Understanding Brand Promises
A little to the side, or on top of, what it produces and sells us, the average company tends to have an overall identity which we’re used to referring to as its ‘brand’. A company’s brand isn’t strictly limited to what is being offered for sale to customers, it comprises its characteristic way of going about things, its values, beliefs and philosophy. If the company were a human being, we’d say the brand was its personality.
Because companies are in the business of fixing people’s problems, every brand holds out to customers what we might term a ‘brand promise’. This isn’t linked to any one single service or product, it is seldom directly stated but is present in many of the company’s declarations and manifestations (especially its advertisements). We could say that a company’s ‘brand promise’ is the distinctive contribution a company is suggesting it might make to human happiness.
Audi is in the business of making high performance cars. The advert above is, narrowly, trying to sell us a particular range of convertibles with good sound sytems. However, it also contains a ‘brand promise’. This seems to speak about how we could attain happiness – as well as a feeling of dignity, order and control – via advanced technology. The brand promises to lift us above confusion, squalor, fear and trivia – through the help of engineering and precision machinery.
Consider another company. British Airways narrowly tries to sell us tickets to get from A to B. But its ‘brand promise’ is a far broader thing: the company is inviting us to buy into certain values: of a life rendered good through infusion with virtues like old-fashioned Britishness, self-command, self-deprecating humour, precision and courage in the face of adversity.
Brand promises are at the heart of what creates the emotional connection between a customer and a company. However, these promises also have a tendency to get overlooked by companies themselves. It can be so hard simply to manage ordinary operations, there may be little time to ask the higher order questions: what contribution are we really trying to make to our customers’ happiness? What is the highest purpose which we could attach to this company? What is our mission? How well are we really communicating it? And what products and services could we innovate once our brand promise is more clearly in view – in order to honour our tantalising promises more systematically?
So as to capitalise on the opportunities that come from knowing one’s brand promise a little better, a company should learn regularly to analyse itself and the sector it operates in. Imagine an ambitious luxury hotel trying to stay afloat in a competitive market. Imagine that the hotel’s brand promise is around calm (all its advertisements hint at this), yet the day-to-day struggle of management is around delivery and the brutal fight with new competitors. In order to get a handle on its brand promise, the company needs to step back and ask the largest questions that it may have bypassed for too long: What is ‘calm’ really? What exactly is a ‘good’ night in a hotel? What if one went back to the drawing board and asked what contribution a hotel could make to the challenges of calm?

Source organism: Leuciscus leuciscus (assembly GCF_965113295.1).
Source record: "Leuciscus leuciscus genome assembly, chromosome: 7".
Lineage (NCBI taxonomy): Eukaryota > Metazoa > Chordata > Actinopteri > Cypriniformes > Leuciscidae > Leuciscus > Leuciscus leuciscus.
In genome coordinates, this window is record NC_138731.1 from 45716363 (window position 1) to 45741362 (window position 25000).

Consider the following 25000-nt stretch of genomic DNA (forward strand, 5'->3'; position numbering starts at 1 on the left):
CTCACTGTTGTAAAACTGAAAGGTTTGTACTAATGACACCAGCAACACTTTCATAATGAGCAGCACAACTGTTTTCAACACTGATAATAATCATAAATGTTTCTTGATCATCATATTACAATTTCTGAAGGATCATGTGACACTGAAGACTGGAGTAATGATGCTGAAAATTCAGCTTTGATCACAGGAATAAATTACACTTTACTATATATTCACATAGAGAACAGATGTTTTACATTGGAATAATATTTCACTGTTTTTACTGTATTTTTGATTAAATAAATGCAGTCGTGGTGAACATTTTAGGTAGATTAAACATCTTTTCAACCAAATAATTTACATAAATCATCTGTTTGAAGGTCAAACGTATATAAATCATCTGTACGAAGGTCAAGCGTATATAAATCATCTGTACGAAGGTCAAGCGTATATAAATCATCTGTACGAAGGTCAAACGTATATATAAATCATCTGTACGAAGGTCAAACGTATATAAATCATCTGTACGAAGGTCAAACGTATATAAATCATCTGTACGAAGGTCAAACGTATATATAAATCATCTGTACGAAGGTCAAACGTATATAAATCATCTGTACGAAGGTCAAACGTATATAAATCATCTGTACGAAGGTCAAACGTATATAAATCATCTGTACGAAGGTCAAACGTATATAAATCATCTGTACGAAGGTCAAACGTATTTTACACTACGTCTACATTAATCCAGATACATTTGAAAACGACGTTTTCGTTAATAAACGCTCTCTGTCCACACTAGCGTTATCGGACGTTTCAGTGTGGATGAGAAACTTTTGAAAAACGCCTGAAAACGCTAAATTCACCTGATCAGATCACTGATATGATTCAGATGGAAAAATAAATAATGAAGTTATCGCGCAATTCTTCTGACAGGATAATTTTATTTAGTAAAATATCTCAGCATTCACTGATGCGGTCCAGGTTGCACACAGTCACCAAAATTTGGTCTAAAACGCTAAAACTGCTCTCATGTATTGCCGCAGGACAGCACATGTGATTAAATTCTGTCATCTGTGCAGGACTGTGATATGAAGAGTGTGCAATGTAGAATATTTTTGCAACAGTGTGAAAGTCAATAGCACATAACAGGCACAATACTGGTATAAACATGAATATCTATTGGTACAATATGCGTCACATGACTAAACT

Typically, hotels don’t think these sort of problems belong to them; they might say they’re for philosophers (whom they rarely meet). They limit their focus to the soaps, the appearance of the room, and the difficulties of staff retention. In other words, they’re forgetting the full range of implicit promises they’ve made to their customers: you will be calm – and happy! – with us.
A hotel that took its brand promise of calm very seriously might be led to develop a whole range of new services and products. Hotels, like so many businesses, are only at the dawn of understanding their customers’ real needs, because they operate with an overly narrow definition of how they might live up to the promises that they release.
Or take wealth management. On the surface, this is a business that promises customers a certain return a year on their portfolios. But a deeper implicit promise is also present around many firms: ‘you will live well with money around us’.
However, very few firms have offerings that are actually connected up with this big promise, which renders them intensely vulnerable to competition and downturns in the market. A wealth management firm keen to deliver fully on a brand promise around ‘a good life with money’ wouldn’t stop looking after money in the standard ways, but it would also be asking bigger questions around how clients do actually flourish (or flounder) around money. How well are the clients’ children relating to money? How has money affected the clients’ friendships? What is the point of philanthropy? What has been the meaning of their lives? As with the example of the hotel, these are questions that implicitly fall under the remit of particular businesses, but these businesses are often not looking at them squarely and imaginatively enough.
Wrestling with brand promises is not an indulgence. It helps management to think more deeply about what a business should properly be trying to do with the customer’s life in order to improve it. There is, fortunately, never an enduring conflict between understanding promises of happiness and making some money.